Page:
An eye exam is performed by an optometrist (eye doctor) and typically takes about 30 minutes to complete. If additional eye tests are required, more time may be needed. During an examination, the eye doctor screens not only your eyes and sight but also your overall health.
The first thing your eye doctor will do is ask if you have any optometry concerns to determine if this eye exam is a routine checkup or if you came in to address a problem. If you are having eye issues, your optometrist will need to learn everything about your symptoms, and how long you have been troubled by them.
You will also be asked questions about your general health, medical and family history; if you wear corrective lenses, either now or in the past; and general demographic data.
The condition of your eyes will be thoroughly examined, inside and out. This will allow your eye doctor to assess your eye health and possibly identify any underlying medical concerns.
The eye interior is investigated with an instrument called an ophthalmoscope. This special tool shines a bright light through the pupil which allows your eye doctor to get a detailed view of the inner eye structures. Pupil reflexes may also be tested during an eye exam.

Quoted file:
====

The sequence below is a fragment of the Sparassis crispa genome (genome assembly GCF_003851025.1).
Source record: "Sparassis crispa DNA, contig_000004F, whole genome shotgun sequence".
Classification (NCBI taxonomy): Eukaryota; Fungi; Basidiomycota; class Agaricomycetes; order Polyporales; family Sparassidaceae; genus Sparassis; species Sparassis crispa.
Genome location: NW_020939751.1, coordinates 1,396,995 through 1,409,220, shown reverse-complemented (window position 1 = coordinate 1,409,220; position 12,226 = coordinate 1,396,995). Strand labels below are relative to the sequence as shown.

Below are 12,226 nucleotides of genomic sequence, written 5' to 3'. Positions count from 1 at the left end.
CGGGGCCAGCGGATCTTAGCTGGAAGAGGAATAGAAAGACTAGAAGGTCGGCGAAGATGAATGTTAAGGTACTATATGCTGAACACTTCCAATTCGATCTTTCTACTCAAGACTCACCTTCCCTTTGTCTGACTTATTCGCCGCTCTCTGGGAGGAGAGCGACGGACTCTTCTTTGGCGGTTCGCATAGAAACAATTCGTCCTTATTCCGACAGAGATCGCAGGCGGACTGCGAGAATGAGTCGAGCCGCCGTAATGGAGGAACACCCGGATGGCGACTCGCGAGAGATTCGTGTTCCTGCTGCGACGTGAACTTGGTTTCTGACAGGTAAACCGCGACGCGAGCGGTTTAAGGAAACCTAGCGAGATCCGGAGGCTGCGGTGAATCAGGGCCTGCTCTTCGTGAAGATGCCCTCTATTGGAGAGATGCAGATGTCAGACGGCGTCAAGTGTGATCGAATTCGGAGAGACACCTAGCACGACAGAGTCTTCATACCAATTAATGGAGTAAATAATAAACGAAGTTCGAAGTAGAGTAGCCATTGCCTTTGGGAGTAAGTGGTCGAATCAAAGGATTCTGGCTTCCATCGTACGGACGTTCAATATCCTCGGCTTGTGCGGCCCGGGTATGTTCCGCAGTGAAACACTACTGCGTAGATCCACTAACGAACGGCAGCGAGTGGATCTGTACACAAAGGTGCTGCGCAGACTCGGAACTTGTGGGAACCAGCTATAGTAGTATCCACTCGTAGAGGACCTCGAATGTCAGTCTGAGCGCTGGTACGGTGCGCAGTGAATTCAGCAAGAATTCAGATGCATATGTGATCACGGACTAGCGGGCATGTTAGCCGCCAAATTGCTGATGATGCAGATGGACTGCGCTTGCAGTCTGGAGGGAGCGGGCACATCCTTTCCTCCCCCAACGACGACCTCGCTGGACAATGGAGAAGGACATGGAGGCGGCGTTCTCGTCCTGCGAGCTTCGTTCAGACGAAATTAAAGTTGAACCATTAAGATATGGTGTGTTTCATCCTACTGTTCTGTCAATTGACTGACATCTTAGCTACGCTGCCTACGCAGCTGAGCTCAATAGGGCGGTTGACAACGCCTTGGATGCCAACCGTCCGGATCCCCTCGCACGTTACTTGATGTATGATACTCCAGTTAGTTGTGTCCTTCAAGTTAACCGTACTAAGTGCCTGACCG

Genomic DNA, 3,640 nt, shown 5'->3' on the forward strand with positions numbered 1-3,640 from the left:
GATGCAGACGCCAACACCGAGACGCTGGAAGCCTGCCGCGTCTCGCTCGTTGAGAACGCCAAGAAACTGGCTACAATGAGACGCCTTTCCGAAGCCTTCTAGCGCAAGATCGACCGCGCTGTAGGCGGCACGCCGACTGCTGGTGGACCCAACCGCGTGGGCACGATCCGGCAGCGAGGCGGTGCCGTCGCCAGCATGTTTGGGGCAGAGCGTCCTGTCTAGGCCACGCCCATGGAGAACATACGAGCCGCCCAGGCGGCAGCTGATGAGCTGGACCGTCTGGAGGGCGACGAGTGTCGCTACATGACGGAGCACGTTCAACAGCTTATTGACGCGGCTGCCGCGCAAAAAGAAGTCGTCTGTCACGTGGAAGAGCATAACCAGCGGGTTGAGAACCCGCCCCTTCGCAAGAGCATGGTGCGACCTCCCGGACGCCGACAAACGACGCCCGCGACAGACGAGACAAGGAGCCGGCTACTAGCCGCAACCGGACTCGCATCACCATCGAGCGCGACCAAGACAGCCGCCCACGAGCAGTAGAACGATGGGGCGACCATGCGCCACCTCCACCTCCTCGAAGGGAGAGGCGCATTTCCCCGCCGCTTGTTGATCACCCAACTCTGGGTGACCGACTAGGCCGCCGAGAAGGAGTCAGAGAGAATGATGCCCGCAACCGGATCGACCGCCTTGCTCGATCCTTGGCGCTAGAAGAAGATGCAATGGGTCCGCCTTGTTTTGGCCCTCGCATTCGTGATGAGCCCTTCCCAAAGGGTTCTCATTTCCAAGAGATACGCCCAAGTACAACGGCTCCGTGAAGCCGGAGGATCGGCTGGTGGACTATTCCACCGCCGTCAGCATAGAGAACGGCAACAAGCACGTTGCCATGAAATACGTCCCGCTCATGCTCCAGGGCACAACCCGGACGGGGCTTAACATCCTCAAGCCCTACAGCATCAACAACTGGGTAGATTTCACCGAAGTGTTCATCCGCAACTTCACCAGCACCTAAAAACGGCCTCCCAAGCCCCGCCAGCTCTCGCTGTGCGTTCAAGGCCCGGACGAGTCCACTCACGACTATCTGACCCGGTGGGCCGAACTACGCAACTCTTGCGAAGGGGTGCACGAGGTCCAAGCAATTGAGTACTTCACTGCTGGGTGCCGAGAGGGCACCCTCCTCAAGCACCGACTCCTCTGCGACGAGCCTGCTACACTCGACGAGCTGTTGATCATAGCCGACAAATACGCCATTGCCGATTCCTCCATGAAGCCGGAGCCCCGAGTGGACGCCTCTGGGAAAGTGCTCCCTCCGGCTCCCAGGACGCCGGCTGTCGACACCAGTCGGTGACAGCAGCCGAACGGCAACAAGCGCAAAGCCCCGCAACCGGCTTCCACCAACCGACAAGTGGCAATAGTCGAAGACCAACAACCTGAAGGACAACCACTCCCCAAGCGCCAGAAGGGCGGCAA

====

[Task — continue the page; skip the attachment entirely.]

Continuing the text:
If you wear eyeglasses or contact lenses, remember to bring them with you to your eye exam. Your eye doctor will measure your vision with and without corrective lenses to screen for issues with your eyesight. During an eye exam, vision is assessed for distance, nearsightedness, and intermediate vision. A series of eye tests will be performed to measure the variety and extent of any vision challenge that may be present. You will then be shown different lenses to choose from to determine which ones improve the clarity of your eyesight.
During an eye exam, movements and coordination are reviewed to ensure that both eyes are working as a team and that the eye muscles are not under any undue stress. Eye muscle harmony and balance is especially important if do a lot of reading or work at a computer.
After your examination, your eye doctor will have acquired a good, detailed knowledge base about of your eye health, your vision type, and any unique medical or optical requirements. At this point, if a health problem was uncovered, you will be directed to the appropriate physician. You will be advised of whether vision correction is necessary, and whether glasses or contact lenses are best for you. If so, you will be given an eyewear prescription.
Once you have your eyewear prescription available, you will be aided in choosing the right glasses, frames or contact lenses. If you prefer contacts, you will be educated on the various lens types that are available, how to fit them, and proper care instructions.